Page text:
Autonomous vehicles should benefit cities, not the other way around, but legislation advancing through Congress would tie urban officials' hands when it comes to shaping AV policy.
Automakers and tech companies are pushing a bill through Congress that would handcuff local governments’ ability to regulate self-driving vehicles on city streets. Now city transportation officials are demanding a role in drafting legislation before it’s too late.
The stakes are high. Shaping autonomous vehicle systems to meet city needs could cut congestion, reduce traffic deaths and injuries, and free up scarce urban space for more pressing needs than car storage. Or the regulatory framework could introduce new hazards and place additional restrictions on people’s movement while walking or biking.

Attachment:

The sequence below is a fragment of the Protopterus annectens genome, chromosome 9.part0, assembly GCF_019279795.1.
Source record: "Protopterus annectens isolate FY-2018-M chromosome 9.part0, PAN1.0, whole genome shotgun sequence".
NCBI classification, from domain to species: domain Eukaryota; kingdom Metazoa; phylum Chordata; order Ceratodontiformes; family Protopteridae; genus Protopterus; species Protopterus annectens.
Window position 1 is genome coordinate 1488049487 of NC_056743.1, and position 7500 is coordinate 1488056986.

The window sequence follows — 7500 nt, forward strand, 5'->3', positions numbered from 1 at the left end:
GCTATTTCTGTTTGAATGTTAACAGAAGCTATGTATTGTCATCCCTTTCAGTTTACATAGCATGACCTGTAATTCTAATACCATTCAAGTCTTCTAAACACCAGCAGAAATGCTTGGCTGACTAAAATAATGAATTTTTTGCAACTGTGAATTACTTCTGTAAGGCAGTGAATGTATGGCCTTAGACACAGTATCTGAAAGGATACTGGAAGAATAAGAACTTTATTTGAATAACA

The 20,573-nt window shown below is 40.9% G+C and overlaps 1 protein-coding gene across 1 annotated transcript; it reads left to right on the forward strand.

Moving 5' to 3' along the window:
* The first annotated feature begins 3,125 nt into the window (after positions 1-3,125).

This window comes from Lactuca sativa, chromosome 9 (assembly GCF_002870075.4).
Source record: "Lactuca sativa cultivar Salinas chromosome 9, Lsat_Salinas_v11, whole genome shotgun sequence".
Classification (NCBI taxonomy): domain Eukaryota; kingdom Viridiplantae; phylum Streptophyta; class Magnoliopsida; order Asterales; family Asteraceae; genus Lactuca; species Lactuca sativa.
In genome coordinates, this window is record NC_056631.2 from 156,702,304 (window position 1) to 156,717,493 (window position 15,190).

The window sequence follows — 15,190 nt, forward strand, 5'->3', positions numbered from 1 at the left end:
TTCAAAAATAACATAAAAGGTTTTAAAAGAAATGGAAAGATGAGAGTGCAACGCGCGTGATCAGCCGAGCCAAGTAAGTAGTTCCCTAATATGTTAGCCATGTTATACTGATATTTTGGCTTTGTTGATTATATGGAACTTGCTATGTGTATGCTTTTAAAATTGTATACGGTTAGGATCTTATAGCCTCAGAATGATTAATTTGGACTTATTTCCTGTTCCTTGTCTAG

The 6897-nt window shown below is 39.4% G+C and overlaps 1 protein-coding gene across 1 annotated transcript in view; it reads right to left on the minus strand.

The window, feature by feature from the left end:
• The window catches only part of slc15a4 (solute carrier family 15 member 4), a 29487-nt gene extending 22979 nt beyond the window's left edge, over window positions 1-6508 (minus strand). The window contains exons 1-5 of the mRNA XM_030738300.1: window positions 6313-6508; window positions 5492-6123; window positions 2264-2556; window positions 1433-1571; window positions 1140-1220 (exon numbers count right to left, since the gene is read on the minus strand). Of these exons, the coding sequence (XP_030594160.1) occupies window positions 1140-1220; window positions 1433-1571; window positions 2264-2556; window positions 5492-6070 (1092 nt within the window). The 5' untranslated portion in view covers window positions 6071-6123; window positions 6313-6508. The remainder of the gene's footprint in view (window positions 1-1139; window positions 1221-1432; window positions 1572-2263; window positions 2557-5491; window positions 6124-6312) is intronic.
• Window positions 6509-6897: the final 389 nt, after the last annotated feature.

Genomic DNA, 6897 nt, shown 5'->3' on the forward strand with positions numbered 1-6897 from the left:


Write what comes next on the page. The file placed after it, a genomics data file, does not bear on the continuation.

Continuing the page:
Legislation is moving quickly through Congress. The House of Representatives held a June 27 subcommittee hearing on a package of 14 bills regulating self-driving cars, then consolidated them into a single bill, which a House subcommittee voted for last week 54-0. The bill is on its way to the House floor while the Senate prepares similar legislation.
The House bill, HR 3388, would allow each car manufacturer to test up to 100,000 self-driving vehicles on public roads, a 40-fold increase from the 2,500 allowed today. Vehicle manufacturers would self-certify their autonomous vehicles with the U.S. Department of Transportation, without an independent review of the technology’s safety.
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